The mandatory Kensington lock is on the right beside the vents. A DisplayPort, USB 2.0 and a combo port for eSATA and USB 2.0 follow further to the front. Besides that, a headphone out and microphone in are located at the front right corner. Unfortunately, USB 3.0 isn't installed. There is also a docking port and a connector for an external battery.
The laptop is equipped with WLAN b/g/n, Gigabit LAN and Bluetooth 2.1. An internal modem can be purchased optionally for the other models of the ProBook 6465b range, as can be seen in our review of the Intel counterpart, 6460b.
As customary nowadays, the ProBook is delivered with many company own programs that partly aren't capable of more than the functions in Windows 7. However, they are more clearly arranged - even if a bit more unsightly. HP's ProtectTools Security Manager is one of the more useful tools. It's fairly easy to add fingerprints for logging-in on the system via the fingerprint reader. Moreover, Microsoft Office 2010 Starter, Roxio Burn and Norton Security 60 day trial have also been installed.
Being a business device, the ProBook has quite a bit of accessories available. The device can be expanded by four USB 2.0 ports, up to 2 DVI and display ports via the docking port. A 100 Wh battery can be inserted into the compartment in place of the included 55 Wh battery. However, it protrudes a bit at the rear. Besides that, an additional battery can be connected at the bottom, which optionally covers one half (Battery ST09, 77 Wh) or the entire (Battery BB09, 100 Wh) bottom. The larger battery option should easily supply a runtime of 24 hours. Apart from that, the external battery on the bottom can easily be replaced with a full unit.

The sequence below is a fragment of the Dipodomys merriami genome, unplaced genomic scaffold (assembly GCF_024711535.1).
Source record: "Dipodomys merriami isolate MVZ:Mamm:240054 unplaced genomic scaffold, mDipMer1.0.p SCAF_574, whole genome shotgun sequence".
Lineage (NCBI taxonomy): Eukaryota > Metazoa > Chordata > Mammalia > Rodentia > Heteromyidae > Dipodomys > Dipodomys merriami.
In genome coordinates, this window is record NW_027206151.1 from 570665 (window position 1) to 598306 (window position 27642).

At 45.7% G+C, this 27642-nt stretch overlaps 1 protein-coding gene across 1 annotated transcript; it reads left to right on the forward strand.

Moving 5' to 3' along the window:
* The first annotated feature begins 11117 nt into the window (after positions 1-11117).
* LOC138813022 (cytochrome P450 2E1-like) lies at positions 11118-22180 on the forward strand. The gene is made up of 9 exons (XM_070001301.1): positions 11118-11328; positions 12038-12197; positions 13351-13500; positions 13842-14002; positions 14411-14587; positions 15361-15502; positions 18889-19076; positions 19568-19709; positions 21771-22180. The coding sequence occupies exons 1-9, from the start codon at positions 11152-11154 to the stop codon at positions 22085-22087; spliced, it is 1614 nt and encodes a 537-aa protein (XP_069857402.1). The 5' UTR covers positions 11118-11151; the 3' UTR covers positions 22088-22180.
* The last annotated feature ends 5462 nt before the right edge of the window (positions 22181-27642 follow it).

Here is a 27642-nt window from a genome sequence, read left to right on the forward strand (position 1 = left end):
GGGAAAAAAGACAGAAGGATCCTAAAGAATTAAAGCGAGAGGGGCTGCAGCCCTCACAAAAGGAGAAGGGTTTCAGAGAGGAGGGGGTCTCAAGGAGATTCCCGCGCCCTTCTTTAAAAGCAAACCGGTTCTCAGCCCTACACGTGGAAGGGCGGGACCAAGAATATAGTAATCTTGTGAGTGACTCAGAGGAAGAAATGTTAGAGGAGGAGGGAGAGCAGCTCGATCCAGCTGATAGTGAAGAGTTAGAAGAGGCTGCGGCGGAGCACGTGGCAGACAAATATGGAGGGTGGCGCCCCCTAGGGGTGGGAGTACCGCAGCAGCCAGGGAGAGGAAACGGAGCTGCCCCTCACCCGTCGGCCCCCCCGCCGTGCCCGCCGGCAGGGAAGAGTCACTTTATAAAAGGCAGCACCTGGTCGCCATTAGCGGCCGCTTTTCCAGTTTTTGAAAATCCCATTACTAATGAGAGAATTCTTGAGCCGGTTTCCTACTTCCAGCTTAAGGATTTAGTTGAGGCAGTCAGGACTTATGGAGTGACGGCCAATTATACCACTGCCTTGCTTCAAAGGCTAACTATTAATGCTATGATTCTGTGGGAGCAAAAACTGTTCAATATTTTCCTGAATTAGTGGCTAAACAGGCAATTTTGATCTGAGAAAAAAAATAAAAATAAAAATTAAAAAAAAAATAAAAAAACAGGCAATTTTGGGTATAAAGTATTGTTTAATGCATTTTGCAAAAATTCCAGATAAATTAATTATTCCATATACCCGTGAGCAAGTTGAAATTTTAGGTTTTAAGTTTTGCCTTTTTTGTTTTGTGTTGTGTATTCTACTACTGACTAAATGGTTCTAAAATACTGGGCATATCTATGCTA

The basic warranty adds up to a 1 year bring-in service. The warranty can be extended to a worldwide on-site service for the next business day, including accidental damage protection for five years, for up to €600 (Care Packs).
The keyboard consists of concave, rectangular keys in a chiclet design. The feedback is acceptable and the pressure point is pleasant. The layout needs getting used to: The "DEL" and the "Enter" keys are unusually small and thus can't be struck directly without looking. The arrow up and down keys have been reduced to one row and the wrong key is frequently hit.
Three shortcut keys are located between the keyboard and the display. One enables/disables the WLAN module, the second opens the Internet browser and the third controls the speakers (mute/volume).
Touchpad and Trackpoint
The touchpad has a sufficient size and support the common multi-touch functions. It can be easily adapted to the user's preferences in the Synaptics settings. It responds accurately to inputs and is palpably delimited to all sides. The touchpad can be disabled by double clicking a small white point in its upper left corner, which then lights up orange. This point also reactivates the touchpad.